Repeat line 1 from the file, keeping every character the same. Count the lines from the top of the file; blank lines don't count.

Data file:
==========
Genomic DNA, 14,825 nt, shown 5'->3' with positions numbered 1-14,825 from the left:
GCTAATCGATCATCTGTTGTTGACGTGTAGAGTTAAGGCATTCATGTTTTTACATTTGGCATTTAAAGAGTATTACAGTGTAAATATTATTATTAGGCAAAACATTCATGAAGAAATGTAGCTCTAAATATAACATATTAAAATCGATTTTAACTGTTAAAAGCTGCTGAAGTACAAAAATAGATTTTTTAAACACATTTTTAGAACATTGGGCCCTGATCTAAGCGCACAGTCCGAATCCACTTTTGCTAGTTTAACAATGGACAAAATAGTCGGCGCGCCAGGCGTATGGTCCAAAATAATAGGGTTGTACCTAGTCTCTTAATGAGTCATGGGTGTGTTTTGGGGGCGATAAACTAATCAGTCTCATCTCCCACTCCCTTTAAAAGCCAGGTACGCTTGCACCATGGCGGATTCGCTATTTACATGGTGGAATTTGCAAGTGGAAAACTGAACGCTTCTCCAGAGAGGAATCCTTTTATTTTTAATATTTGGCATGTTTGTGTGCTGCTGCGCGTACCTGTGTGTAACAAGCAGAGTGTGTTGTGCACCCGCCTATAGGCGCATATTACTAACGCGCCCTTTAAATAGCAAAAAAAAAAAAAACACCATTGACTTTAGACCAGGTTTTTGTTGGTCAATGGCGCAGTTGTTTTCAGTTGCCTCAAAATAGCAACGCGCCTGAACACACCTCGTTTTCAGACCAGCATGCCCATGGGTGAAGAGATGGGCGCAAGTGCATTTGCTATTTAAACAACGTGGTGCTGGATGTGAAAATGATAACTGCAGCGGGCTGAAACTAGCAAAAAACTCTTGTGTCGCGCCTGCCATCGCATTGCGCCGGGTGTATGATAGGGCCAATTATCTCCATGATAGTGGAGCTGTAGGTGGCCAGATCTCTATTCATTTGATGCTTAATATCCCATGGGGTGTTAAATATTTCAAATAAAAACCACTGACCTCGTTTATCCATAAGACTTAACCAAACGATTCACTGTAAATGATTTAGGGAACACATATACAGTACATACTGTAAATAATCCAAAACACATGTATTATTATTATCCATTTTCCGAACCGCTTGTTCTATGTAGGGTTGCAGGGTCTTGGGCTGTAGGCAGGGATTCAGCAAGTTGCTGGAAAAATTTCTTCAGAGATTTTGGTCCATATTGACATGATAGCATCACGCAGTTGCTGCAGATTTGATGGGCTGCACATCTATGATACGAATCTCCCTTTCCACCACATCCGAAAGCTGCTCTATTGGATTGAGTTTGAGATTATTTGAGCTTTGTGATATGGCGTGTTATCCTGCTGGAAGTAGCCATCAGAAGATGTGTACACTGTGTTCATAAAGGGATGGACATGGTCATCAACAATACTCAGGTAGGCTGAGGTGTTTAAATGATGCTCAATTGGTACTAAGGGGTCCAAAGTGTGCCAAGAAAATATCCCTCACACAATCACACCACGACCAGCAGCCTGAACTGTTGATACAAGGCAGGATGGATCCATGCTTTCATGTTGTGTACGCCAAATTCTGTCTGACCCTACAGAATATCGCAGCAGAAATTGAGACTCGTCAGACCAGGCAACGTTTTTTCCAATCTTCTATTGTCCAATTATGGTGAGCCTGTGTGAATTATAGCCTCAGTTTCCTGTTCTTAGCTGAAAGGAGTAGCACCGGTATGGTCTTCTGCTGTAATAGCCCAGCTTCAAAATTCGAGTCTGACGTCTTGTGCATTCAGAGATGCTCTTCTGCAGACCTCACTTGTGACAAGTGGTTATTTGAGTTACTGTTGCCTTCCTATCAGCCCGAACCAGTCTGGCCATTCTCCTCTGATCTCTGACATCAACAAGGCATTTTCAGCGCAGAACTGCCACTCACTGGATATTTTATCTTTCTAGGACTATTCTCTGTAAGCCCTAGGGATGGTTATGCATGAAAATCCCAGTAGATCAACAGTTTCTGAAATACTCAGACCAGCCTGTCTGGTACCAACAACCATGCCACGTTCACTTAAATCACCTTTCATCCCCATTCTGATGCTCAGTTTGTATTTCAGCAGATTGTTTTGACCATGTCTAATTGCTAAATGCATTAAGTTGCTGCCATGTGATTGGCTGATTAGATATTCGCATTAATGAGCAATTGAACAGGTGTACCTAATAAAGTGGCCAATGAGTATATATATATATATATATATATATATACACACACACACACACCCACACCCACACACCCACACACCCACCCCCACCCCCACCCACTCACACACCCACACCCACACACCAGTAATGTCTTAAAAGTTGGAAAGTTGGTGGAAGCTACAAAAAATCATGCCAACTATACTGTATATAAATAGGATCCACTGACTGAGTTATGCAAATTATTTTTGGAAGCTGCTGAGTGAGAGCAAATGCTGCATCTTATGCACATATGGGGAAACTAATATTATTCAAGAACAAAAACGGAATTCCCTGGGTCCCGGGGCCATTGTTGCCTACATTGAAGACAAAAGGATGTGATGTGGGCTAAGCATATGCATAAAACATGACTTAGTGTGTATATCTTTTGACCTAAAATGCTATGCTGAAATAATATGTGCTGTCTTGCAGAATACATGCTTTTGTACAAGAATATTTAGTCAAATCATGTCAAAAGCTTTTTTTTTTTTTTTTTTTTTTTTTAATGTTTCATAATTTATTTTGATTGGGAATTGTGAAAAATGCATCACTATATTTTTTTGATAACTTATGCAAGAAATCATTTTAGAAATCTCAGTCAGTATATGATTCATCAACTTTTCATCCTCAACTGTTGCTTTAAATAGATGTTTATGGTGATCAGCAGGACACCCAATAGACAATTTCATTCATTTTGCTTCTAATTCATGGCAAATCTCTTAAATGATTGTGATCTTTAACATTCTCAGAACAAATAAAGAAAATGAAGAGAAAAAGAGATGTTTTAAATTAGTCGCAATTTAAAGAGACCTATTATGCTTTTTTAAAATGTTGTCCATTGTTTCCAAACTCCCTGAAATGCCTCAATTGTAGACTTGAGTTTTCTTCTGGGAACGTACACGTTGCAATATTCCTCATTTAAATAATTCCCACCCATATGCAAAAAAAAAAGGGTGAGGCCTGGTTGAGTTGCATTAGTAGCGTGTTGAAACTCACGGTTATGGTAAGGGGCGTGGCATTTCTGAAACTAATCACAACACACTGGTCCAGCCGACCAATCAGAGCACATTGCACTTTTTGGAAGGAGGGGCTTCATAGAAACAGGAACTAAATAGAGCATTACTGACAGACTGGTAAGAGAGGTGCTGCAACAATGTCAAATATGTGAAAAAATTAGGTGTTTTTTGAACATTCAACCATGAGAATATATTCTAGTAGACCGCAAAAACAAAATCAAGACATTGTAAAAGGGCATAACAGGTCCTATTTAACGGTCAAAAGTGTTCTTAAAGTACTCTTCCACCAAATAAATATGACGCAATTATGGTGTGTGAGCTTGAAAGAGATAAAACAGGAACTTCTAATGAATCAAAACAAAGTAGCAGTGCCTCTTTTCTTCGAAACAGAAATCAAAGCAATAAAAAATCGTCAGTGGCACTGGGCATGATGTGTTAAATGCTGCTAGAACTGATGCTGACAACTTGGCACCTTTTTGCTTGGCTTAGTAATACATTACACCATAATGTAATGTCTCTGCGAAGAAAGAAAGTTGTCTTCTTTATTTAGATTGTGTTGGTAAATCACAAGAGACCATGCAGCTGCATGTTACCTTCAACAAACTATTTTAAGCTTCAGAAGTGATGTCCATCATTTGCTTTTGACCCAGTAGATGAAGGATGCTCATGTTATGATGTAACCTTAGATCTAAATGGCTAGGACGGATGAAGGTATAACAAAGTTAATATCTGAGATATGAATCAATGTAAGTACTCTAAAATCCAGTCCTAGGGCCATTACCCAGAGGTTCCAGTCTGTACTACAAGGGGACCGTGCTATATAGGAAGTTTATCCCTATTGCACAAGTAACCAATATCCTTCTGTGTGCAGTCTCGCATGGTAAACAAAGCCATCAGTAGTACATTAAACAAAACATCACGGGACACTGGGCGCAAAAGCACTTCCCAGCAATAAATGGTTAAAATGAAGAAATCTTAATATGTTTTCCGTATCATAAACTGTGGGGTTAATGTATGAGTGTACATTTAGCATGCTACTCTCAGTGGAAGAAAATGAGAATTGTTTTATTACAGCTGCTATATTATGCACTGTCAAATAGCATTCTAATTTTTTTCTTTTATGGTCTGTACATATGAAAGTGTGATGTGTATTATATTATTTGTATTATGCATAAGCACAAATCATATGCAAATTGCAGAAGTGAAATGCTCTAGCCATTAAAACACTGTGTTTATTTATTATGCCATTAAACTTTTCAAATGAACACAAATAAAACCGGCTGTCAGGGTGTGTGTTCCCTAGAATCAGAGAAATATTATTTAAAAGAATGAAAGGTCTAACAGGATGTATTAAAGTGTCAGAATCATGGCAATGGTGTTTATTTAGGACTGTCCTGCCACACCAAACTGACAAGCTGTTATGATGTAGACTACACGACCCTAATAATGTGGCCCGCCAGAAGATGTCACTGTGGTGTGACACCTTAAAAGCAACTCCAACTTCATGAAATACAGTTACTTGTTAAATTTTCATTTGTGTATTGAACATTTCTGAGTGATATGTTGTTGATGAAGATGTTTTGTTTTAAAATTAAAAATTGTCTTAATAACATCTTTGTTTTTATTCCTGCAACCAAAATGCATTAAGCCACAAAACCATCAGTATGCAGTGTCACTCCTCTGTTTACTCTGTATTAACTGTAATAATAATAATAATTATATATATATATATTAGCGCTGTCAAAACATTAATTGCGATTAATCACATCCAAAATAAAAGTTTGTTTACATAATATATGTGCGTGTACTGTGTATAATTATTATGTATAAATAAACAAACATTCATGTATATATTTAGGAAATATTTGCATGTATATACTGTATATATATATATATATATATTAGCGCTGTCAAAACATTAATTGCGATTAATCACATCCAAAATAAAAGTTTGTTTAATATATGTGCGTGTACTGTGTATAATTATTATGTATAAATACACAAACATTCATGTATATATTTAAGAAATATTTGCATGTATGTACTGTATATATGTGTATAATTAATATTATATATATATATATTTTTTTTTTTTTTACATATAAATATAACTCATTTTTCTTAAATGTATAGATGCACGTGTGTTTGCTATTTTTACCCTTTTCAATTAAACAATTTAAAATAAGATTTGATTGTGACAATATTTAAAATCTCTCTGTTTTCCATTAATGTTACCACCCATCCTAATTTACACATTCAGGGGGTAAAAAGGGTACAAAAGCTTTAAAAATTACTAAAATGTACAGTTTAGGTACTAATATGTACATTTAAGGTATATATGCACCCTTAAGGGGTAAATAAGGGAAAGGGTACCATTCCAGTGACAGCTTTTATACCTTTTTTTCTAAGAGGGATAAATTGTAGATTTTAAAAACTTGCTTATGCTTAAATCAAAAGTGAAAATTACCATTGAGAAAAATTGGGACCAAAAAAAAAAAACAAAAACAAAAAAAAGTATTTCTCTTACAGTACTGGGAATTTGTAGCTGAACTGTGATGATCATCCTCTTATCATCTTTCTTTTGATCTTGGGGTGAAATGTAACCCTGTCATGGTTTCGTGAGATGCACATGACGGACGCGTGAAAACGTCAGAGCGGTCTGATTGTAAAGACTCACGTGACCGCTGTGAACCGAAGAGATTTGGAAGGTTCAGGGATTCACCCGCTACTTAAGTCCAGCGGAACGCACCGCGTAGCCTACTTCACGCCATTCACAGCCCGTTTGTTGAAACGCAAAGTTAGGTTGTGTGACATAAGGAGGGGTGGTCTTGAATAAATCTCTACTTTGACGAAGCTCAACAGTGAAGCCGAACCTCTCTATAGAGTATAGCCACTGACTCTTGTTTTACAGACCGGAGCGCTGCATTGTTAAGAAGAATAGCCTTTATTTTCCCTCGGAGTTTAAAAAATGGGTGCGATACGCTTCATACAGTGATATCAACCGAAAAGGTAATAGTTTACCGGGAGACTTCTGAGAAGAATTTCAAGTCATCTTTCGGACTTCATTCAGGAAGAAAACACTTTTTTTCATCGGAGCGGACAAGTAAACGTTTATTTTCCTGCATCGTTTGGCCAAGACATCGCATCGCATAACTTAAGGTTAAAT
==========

Genomic DNA, 14,825 nt, shown 5'->3' with positions numbered 1-14,825 from the left: